Recent Matching
WhitePages members

Inconceivable! There are no WhitePages members with the name Mary Burgess.

More WhitePages members

Add your member listing

Mary Burgess in the US

  1. #16,154 Jason Barnes
  2. #16,155 Justin Scott
  3. #16,156 Lauren Wilson
  4. #16,157 Maria Zepeda
  5. #16,158 Mary Burgess
  6. #16,159 Miguel San
  7. #16,160 Patricia Mckinney
  8. #16,161 Patrick Carroll
  9. #16,162 Rebecca Cooper
HOME DISCOVER ABOUT
991
people in the U.S. have this name View Mary Burgess on WhitePages Raquote

Meaning & Origins

Originally a Middle English Anglicized form of French Marie, from Latin Maria. This is a New Testament form of Miriam, which St Jerome derives from elements meaning ‘drop of the sea’ (Latin stilla maris, later altered by folk etymology to stella maris ‘star of the sea’). Mary was the name of the Virgin Mary, mother of Jesus Christ, who has been the subject of a cult from earliest times. Consequently, the name was extremely common among early Christians, several saints among them, and by the Middle Ages was well established in every country in Europe at every level of society. It has been in use ever since, its popularity in England having been relatively undisturbed by vagaries of fashion until the 1960s, when it began to decline sharply. In the New Testament, Mary is also the name of several other women: Mary Magdalene (see Madeleine); Mary the sister of Martha, who sat at Jesus's feet while Martha served (Luke 10:38–42; John 11:1–46; 12:1–9) and who came to be taken in Christian tradition as symbolizing the value of a contemplative life; the mother of St Mark (Colossians 4:10); and a Roman matron mentioned by St Paul (Romans 16:6).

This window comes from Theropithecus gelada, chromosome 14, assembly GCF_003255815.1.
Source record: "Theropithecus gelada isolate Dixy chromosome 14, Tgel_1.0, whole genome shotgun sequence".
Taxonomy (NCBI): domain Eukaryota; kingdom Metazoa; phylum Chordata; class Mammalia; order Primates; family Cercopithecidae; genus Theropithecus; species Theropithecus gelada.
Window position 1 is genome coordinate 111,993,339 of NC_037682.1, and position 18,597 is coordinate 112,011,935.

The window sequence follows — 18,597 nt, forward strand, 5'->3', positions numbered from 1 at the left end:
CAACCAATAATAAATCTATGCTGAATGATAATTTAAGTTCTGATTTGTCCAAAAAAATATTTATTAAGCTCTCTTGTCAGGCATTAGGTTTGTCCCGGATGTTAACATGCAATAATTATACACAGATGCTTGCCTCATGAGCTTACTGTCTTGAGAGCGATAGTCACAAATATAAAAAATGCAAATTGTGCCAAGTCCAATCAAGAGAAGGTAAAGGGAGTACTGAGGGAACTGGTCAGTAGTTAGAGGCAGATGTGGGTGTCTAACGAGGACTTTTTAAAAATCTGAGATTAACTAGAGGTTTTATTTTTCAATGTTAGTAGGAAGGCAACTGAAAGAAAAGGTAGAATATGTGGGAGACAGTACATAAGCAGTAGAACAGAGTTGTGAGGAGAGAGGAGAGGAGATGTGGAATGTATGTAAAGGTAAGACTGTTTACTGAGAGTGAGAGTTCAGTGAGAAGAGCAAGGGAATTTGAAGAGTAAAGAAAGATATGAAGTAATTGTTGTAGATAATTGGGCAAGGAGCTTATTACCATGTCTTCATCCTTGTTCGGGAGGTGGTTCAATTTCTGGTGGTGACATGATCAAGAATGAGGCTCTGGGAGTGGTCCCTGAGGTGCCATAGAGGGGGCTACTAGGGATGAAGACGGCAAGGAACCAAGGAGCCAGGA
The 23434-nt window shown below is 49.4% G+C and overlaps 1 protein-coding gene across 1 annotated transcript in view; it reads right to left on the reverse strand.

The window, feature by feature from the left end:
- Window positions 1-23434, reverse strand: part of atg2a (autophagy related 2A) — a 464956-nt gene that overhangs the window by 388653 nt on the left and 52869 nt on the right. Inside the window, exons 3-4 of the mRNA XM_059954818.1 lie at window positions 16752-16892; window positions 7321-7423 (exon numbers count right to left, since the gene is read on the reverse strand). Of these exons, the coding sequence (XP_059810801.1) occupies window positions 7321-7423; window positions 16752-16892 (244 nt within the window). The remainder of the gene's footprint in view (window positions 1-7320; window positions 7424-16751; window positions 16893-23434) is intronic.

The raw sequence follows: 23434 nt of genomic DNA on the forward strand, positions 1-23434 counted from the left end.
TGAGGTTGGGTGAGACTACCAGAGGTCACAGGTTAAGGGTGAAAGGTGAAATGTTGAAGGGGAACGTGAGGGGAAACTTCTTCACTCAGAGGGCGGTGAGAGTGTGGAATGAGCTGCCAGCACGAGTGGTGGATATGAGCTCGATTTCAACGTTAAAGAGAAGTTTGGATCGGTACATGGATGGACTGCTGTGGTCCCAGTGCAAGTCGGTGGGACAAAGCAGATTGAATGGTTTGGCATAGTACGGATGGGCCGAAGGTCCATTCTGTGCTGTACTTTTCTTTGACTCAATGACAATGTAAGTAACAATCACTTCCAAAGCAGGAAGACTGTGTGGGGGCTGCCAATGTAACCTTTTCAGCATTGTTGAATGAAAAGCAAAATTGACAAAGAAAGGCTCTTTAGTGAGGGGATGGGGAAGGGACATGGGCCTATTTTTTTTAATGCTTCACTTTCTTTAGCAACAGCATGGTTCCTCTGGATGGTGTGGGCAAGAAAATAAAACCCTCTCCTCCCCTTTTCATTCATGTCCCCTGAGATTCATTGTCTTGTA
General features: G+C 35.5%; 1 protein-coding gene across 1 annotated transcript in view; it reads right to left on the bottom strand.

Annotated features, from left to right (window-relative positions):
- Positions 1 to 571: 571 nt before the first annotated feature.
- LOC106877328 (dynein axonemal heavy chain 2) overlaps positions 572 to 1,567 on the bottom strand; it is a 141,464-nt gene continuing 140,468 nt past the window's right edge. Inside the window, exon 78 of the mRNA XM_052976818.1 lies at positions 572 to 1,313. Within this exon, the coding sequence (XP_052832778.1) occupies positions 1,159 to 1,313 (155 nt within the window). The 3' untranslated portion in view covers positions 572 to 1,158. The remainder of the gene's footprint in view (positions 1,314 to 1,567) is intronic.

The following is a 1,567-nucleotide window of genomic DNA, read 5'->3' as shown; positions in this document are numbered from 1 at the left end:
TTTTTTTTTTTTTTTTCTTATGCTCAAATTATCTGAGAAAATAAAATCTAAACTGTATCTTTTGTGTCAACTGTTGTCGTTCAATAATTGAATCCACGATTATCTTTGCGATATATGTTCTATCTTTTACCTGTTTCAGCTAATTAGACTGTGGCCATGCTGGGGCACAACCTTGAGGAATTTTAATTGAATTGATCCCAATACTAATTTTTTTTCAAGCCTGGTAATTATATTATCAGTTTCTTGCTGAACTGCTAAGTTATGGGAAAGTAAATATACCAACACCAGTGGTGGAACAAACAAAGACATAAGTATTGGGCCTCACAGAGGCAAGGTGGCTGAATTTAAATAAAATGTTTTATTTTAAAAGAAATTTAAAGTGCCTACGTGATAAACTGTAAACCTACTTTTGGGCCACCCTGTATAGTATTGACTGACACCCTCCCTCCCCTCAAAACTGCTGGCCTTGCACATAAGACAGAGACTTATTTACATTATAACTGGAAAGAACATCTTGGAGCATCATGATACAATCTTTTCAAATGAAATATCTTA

7th in the U.S.
English and Scottish: status name from Middle English burge(i)s, Old French burgeis ‘inhabitant and (usually) freeman of a (fortified) town’ (see Burke), especially one with municipal rights and duties. Burgesses generally had tenure of land or buildings from a landlord by burgage. In medieval England burgage involved the payment of a fixed money rent (as opposed to payment in kind); in Scotland it involved payment in service, guarding the town. The -eis ending is from Latin -ensis (modern English -ese as in Portuguese). Compare Burger.
408th in the U.S.

Nicknames & variations

Top state populations

Comments